Carbon isotopic composition of acetic acid generated by hydrous pyrolysis of macromolecular organic matter from the Murchison meteorite
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CitationOba, Y., & Naraoka, H. (2006). Carbon isotopic composition of acetic acid generated by hydrous pyrolysis of macromolecular organic matter from the Murchison meteorite. Meteoritics & Planetary Science, 41(8), 1175-1181.
PublisherThe Meteoritical Society
JournalMeteoritics & Planetary Science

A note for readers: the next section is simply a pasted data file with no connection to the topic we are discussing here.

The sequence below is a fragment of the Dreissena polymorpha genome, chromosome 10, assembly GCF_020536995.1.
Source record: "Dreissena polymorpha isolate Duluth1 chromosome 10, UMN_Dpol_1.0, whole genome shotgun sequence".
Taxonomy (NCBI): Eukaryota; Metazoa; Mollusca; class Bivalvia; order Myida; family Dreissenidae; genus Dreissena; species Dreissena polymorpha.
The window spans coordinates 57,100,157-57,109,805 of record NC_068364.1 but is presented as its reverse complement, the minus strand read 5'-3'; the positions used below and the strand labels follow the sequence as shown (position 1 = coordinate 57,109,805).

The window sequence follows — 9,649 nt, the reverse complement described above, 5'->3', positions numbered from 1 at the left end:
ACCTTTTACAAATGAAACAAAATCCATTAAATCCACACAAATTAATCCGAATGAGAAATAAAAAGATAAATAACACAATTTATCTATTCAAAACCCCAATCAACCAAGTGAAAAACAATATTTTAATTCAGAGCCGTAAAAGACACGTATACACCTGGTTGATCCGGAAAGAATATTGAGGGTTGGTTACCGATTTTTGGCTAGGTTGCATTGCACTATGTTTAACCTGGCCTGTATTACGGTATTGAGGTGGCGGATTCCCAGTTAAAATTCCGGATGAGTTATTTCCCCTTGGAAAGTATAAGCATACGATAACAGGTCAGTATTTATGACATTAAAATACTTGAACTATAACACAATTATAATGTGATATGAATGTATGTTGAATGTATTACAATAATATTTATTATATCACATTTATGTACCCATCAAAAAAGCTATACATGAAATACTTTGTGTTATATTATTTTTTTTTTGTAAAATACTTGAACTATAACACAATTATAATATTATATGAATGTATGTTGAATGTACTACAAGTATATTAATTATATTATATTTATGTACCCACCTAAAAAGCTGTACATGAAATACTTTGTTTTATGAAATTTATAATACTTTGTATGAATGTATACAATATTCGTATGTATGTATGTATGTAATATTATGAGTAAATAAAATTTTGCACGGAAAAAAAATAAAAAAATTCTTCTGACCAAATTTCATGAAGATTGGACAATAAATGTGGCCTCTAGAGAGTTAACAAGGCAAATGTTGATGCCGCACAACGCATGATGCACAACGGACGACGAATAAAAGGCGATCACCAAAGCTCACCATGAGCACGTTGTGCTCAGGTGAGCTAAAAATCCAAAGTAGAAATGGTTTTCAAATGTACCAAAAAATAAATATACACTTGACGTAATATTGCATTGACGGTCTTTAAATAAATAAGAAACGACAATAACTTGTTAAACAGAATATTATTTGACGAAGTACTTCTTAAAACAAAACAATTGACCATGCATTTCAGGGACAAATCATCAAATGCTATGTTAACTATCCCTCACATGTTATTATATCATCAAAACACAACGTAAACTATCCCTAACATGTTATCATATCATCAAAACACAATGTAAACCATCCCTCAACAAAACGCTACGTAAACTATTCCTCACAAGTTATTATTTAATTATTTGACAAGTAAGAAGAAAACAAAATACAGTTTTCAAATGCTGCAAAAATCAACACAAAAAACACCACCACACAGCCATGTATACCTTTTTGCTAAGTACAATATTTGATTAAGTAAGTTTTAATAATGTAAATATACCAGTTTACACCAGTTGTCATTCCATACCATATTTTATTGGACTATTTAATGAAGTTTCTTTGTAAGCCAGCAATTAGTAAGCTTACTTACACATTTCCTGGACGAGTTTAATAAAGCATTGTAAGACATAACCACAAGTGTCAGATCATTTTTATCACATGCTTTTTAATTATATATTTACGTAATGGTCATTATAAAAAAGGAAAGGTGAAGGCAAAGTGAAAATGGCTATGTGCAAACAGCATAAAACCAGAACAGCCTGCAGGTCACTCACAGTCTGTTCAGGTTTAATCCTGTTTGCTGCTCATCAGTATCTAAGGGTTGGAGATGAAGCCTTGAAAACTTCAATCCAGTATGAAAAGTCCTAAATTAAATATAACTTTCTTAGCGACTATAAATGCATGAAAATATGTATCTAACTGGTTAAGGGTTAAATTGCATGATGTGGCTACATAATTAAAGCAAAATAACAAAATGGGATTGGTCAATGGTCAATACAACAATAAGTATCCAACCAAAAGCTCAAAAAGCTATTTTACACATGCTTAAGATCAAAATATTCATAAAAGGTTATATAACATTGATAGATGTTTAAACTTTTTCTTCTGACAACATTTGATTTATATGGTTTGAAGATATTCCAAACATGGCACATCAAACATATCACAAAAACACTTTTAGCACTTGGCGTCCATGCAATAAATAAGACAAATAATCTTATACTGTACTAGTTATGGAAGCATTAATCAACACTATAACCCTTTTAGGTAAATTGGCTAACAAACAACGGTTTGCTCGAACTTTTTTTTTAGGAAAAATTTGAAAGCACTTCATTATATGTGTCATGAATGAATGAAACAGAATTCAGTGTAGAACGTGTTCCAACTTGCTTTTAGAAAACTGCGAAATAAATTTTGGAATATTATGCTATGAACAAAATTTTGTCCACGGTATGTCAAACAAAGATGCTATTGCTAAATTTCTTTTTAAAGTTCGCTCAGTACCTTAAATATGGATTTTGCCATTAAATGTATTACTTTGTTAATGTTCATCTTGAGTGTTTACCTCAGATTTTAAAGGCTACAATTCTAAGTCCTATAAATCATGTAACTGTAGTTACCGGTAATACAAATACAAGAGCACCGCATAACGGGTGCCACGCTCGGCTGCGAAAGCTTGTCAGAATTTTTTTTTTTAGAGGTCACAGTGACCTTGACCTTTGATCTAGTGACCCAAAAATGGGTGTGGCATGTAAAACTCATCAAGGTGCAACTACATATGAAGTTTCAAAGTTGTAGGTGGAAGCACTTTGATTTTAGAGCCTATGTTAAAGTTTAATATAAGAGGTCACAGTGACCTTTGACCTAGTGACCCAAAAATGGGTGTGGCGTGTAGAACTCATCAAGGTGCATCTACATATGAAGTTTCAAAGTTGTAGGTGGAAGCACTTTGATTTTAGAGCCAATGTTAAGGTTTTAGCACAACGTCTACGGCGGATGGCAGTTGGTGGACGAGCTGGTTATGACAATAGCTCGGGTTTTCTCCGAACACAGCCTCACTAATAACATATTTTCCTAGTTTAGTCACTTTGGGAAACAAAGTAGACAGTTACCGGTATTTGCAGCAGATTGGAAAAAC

AbstractLow molecular weight monocarboxylic acids, including acetic acid, are some of the most abundant organic compounds in carbonaceous chondrites. So far, the 13C- and D-enriched signature of water-extractable carboxylic acids has implied an interstellar contribution to their origin. However, it also has been proposed that monocarboxylic acids could be formed by aqueous reaction on the meteorite parent body. In this study, we conducted hydrous pyrolysis of macromolecular organic matter purified from the Murchison meteorite (CM2) to examine the generation of monocarboxylic acids with their stable carbon isotope measurement. During hydrous pyrolysis of macromolecular organic matter at 270-330 degrees C, monocarboxylic acids with carbon numbers ranging from 2 (C2) to 5 (C5) were detected, acetic acid (CH3COOH; C2) being the most abundant. The concentration of the generated acetic acid increased with increasing reaction temperature; up to 0.48 mmol acetic acid/g macromolecular organic matter at 330 degrees C. This result indicates that the Murchison macromolecule has a potential to generate at least ~0.4 mg acetic acid/g meteorite, which is about four times higher than the amount of water-extractable acetic acid reported from Murchison. The carbon isotopic composition of acetic acid generated by hydrous pyrolysis of macromolecular organic matter is ~-27 ppm (versus PDB), which is much more depleted in 13C than the water-extractable acetic acid reported from Murchison. Intramolecular carbon isotope distribution shows that methyl (CH3-)-C is more enriched in 13C relative to carboxyl (-COOH)-C, indicating a kinetic process for this formation. Although the experimental condition of this study (i.e., 270-330 degrees C for 72 h) may not simulate a reaction condition on parent bodies of carbonaceous chondrite, it may be possible to generate monocarboxylic acids at lower temperatures for a longer period of time.